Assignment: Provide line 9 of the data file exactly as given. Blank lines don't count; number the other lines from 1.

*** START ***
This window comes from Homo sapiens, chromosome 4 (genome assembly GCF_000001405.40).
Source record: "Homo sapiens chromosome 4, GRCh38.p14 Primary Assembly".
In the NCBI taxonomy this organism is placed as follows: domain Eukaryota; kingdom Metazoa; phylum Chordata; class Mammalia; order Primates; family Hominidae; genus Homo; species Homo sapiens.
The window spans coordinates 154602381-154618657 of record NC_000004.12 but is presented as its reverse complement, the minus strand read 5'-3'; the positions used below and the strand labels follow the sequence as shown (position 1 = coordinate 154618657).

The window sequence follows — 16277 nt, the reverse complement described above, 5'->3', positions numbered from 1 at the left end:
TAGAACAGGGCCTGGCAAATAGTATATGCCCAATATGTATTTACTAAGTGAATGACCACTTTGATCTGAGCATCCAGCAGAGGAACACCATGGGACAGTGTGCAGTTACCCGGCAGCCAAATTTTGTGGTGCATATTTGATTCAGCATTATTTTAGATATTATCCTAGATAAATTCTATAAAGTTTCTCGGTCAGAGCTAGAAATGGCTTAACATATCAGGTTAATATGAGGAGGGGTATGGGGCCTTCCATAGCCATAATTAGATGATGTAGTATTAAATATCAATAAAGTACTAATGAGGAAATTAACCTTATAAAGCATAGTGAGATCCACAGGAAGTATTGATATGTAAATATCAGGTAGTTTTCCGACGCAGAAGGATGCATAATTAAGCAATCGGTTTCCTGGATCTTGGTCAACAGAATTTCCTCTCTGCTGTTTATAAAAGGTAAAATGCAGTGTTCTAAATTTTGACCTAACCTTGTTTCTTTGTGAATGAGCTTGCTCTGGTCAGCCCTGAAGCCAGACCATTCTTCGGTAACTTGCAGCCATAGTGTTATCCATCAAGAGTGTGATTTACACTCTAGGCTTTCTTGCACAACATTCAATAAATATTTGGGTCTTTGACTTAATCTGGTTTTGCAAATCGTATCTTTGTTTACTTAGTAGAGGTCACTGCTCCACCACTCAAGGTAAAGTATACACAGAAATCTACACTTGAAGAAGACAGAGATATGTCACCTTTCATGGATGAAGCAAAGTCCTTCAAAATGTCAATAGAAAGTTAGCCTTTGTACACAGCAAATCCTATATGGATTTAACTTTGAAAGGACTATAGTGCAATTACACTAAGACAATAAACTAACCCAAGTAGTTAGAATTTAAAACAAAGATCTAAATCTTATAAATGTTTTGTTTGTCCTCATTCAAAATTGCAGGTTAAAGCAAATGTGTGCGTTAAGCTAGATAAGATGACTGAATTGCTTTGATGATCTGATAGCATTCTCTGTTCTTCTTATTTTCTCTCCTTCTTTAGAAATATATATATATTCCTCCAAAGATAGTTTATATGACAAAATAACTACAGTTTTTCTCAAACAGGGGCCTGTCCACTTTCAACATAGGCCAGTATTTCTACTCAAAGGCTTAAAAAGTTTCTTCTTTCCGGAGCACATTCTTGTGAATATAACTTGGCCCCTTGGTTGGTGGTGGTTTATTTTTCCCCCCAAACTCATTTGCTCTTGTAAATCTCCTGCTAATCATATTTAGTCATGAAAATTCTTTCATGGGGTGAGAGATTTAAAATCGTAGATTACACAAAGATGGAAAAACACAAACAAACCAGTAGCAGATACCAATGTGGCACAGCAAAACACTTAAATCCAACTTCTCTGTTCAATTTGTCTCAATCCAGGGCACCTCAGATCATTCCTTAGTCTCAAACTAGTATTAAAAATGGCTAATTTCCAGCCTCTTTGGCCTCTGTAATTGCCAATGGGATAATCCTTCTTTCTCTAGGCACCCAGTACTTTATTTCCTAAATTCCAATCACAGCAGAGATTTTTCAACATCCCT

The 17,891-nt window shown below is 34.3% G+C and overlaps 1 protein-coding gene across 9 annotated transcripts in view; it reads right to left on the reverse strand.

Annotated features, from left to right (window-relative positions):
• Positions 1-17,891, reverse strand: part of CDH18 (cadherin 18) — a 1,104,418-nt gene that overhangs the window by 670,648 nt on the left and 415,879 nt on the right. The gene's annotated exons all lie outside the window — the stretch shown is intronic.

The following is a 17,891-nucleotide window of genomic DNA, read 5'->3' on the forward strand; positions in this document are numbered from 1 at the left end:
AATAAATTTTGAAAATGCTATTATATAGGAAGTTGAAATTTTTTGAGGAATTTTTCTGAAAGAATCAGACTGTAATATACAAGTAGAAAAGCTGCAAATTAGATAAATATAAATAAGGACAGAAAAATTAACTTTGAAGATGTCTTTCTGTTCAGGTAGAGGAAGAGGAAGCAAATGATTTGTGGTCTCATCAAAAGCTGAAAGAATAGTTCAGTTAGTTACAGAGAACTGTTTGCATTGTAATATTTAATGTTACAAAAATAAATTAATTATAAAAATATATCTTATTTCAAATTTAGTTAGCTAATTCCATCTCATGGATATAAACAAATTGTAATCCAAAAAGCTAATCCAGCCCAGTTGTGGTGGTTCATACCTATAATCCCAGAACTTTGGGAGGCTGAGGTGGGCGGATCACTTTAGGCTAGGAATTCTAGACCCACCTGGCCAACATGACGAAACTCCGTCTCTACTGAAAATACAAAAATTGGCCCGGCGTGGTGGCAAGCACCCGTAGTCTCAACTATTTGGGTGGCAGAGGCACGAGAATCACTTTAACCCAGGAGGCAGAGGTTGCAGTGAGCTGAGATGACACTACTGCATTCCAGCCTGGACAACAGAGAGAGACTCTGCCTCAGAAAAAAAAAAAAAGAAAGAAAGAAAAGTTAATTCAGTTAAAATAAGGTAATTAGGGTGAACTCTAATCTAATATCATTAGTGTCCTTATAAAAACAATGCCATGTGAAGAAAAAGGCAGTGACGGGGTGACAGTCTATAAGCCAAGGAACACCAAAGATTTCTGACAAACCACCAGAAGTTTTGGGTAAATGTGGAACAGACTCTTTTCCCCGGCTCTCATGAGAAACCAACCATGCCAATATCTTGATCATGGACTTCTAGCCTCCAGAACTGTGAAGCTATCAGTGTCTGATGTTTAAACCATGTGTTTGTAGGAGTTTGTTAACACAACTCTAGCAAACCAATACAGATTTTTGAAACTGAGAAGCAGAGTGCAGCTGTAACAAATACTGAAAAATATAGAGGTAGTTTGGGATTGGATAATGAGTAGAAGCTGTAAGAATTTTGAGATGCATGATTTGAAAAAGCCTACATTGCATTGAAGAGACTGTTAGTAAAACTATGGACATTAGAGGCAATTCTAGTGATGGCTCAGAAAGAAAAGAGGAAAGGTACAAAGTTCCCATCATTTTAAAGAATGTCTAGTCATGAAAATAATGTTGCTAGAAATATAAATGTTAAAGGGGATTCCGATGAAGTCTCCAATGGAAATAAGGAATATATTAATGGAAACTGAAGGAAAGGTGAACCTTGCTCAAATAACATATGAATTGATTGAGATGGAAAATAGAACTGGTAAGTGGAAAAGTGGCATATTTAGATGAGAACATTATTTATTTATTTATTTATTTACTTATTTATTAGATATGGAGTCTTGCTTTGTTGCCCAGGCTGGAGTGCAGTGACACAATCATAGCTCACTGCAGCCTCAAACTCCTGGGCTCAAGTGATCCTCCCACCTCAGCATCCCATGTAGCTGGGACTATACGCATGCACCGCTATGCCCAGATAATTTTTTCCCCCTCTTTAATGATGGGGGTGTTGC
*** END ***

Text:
• Positions 1-17,891, reverse strand: part of CDH18 (cadherin 18) — a 1,104,418-nt gene that overhangs the window by 670,648 nt on the left and 415,879 nt on the right. The gene's annotated exons all lie outside the window — the stretch shown is intronic.